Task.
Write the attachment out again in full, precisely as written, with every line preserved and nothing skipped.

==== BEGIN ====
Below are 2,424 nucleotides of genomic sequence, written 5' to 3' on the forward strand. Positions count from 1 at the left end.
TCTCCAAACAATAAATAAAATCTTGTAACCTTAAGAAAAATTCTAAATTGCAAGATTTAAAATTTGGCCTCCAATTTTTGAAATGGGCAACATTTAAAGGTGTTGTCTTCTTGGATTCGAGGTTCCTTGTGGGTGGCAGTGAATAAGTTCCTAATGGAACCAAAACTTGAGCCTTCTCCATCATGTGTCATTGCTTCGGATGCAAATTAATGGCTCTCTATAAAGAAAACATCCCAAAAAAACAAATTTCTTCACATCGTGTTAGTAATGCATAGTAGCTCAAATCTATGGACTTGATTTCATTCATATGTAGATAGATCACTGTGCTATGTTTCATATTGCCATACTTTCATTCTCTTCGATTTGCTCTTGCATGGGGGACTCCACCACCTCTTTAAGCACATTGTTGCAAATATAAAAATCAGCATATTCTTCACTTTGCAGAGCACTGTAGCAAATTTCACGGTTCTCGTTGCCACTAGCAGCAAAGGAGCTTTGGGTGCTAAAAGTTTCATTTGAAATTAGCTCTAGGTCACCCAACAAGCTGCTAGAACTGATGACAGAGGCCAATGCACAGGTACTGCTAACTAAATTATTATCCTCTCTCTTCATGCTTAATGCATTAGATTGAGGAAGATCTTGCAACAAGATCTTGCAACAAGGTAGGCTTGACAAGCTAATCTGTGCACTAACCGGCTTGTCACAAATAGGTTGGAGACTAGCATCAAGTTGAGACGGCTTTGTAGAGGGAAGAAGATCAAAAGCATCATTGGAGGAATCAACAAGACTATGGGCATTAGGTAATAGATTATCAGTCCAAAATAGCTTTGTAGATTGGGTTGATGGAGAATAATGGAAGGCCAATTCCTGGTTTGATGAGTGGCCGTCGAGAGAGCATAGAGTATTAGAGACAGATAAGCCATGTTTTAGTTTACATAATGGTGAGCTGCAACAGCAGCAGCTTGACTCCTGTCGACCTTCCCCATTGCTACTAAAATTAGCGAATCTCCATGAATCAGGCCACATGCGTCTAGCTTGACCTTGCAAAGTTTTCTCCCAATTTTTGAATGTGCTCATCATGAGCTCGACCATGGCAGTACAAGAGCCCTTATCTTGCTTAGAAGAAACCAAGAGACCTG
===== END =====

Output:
Below are 2,424 nucleotides of genomic sequence, written 5' to 3' on the forward strand. Positions count from 1 at the left end.
TCTCCAAACAATAAATAAAATCTTGTAACCTTAAGAAAAATTCTAAATTGCAAGATTTAAAATTTGGCCTCCAATTTTTGAAATGGGCAACATTTAAAGGTGTTGTCTTCTTGGATTCGAGGTTCCTTGTGGGTGGCAGTGAATAAGTTCCTAATGGAACCAAAACTTGAGCCTTCTCCATCATGTGTCATTGCTTCGGATGCAAATTAATGGCTCTCTATAAAGAAAACATCCCAAAAAAACAAATTTCTTCACATCGTGTTAGTAATGCATAGTAGCTCAAATCTATGGACTTGATTTCATTCATATGTAGATAGATCACTGTGCTATGTTTCATATTGCCATACTTTCATTCTCTTCGATTTGCTCTTGCATGGGGGACTCCACCACCTCTTTAAGCACATTGTTGCAAATATAAAAATCAGCATATTCTTCACTTTGCAGAGCACTGTAGCAAATTTCACGGTTCTCGTTGCCACTAGCAGCAAAGGAGCTTTGGGTGCTAAAAGTTTCATTTGAAATTAGCTCTAGGTCACCCAACAAGCTGCTAGAACTGATGACAGAGGCCAATGCACAGGTACTGCTAACTAAATTATTATCCTCTCTCTTCATGCTTAATGCATTAGATTGAGGAAGATCTTGCAACAAGATCTTGCAACAAGGTAGGCTTGACAAGCTAATCTGTGCACTAACCGGCTTGTCACAAATAGGTTGGAGACTAGCATCAAGTTGAGACGGCTTTGTAGAGGGAAGAAGATCAAAAGCATCATTGGAGGAATCAACAAGACTATGGGCATTAGGTAATAGATTATCAGTCCAAAATAGCTTTGTAGATTGGGTTGATGGAGAATAATGGAAGGCCAATTCCTGGTTTGATGAGTGGCCGTCGAGAGAGCATAGAGTATTAGAGACAGATAAGCCATGTTTTAGTTTACATAATGGTGAGCTGCAACAGCAGCAGCTTGACTCCTGTCGACCTTCCCCATTGCTACTAAAATTAGCGAATCTCCATGAATCAGGCCACATGCGTCTAGCTTGACCTTGCAAAGTTTTCTCCCAATTTTTGAATGTGCTCATCATGAGCTCGACCATGGCAGTACAAGAGCCCTTATCTTGCTTAGAAGAAACCAAGAGACCTG